Your sushi will continue to have bluefin tuna


When I lived in Marshfield, Mass. I sometimes would go down to Green Harbor and watch the fisherman unload the giant tunas they had caught around the Stellwagen Bank of the North Atlantic. At current prices, the bluefin tuna can fetch more than $100,000 for a single fish weighing around 1,430 pounds, making them a very hot commodity. The lucrative fish are quickly trucked up to Boston and loaded onto a waiting cargo plane at Logan International Airport, where they are flown overnight to Japan.

Those fisherman can now continue catching the bluefin tuna for profit, after a ban on bluefin tuna tradefailed to pass a 175-nation meeting aimed at protecting endangered species.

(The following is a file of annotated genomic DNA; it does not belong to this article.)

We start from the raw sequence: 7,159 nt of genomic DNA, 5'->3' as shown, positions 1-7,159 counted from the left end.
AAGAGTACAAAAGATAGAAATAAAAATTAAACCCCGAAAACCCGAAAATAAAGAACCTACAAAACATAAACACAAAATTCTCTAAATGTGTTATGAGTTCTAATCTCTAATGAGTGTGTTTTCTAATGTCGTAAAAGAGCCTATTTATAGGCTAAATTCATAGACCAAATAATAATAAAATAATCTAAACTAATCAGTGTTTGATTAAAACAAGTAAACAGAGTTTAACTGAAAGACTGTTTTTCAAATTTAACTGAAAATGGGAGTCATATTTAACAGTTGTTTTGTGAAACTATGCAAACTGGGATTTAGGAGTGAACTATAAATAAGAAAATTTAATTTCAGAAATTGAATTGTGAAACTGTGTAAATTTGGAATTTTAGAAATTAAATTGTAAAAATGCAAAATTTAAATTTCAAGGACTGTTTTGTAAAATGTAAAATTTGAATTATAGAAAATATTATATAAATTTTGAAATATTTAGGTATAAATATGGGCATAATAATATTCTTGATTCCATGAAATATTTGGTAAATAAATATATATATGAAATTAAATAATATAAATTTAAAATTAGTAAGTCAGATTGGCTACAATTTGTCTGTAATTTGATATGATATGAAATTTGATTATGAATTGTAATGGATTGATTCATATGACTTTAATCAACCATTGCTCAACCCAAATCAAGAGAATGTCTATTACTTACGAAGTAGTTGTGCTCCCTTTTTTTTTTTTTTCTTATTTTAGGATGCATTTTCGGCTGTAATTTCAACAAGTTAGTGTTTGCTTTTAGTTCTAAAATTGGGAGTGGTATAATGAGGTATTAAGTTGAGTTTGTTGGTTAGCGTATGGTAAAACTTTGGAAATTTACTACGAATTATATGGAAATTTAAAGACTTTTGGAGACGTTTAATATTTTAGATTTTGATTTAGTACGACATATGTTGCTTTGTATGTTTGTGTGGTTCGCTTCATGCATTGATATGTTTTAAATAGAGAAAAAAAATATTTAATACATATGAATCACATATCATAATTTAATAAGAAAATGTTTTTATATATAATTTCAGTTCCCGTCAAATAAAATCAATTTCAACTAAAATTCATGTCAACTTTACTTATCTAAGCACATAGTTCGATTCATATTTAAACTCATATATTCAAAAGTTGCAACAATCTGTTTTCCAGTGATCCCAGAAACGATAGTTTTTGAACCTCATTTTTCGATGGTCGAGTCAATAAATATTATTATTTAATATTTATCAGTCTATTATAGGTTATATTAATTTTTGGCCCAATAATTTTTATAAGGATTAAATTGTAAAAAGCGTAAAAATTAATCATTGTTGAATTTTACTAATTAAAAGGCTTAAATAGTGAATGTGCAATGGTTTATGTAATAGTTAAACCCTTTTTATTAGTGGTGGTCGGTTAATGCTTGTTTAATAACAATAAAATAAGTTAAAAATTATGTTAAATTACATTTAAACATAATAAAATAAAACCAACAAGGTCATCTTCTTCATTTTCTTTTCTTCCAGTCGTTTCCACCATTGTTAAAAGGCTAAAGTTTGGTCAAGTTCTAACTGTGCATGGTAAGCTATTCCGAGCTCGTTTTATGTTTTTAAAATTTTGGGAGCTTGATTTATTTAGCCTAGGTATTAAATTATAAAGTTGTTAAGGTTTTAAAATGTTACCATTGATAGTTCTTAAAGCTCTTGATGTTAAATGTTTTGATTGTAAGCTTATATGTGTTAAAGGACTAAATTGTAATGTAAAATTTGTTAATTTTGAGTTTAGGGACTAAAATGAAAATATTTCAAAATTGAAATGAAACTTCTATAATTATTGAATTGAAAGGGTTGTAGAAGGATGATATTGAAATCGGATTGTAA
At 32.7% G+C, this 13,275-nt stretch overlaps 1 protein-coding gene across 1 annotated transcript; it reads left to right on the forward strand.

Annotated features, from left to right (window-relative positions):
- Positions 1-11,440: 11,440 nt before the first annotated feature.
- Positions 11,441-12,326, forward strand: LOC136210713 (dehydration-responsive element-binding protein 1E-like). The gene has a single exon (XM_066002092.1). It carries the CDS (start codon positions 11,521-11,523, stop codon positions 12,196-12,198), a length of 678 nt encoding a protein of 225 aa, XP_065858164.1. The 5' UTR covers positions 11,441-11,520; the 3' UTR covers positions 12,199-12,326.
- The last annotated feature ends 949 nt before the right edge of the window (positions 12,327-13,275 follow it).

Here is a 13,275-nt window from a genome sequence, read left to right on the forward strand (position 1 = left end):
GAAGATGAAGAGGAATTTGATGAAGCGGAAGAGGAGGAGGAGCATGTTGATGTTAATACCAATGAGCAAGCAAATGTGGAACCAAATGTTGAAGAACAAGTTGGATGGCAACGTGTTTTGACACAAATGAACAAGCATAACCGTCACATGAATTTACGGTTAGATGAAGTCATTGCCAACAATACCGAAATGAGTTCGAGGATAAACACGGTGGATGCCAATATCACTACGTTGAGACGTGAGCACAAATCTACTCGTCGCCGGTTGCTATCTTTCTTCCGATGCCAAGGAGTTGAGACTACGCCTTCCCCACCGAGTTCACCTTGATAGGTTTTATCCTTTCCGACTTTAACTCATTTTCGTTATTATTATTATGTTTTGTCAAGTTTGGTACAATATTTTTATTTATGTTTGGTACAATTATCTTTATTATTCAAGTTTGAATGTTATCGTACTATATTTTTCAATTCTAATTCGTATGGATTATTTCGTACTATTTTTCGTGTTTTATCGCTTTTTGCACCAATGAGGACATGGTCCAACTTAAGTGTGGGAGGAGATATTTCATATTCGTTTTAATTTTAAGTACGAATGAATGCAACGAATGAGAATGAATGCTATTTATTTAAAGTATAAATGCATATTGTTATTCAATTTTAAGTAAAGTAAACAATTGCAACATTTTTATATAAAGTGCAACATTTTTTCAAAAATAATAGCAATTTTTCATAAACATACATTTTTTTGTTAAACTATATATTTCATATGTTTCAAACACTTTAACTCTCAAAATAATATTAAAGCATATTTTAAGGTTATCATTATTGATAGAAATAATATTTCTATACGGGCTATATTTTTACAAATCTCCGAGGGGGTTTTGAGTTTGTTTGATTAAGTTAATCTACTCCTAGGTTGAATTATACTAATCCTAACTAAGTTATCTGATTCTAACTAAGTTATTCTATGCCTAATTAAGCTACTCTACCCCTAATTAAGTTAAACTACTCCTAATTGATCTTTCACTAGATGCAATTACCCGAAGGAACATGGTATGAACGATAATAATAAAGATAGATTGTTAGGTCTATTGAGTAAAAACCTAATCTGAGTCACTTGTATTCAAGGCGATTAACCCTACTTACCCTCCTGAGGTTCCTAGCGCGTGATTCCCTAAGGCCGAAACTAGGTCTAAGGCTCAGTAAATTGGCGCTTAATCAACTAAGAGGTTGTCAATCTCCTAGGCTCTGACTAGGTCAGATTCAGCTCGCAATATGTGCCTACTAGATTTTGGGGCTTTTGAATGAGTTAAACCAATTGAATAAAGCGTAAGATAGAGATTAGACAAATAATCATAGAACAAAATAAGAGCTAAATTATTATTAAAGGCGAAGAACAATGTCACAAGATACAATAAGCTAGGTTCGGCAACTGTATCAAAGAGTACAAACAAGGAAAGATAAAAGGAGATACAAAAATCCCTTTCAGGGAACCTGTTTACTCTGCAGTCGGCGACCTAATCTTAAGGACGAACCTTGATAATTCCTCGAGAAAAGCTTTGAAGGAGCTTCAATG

The decision was made by the U.N. Convention on International Trade in Endangered Species, or CITES, at a meeting held in Doha, Qatar. The United States had favored bans on tuna and polar bears and was disappointed in the vote, but a resolution that would make climate change a factor in future decisions by CITES has yet to be decided.

Bluefin tuna stocks in the Atlantic, which are seen as a prized delicacy in Japan, are down more than 80 percent since 1970, according to CITES. Japan imports around 80 percent of the bluefin tuna catch.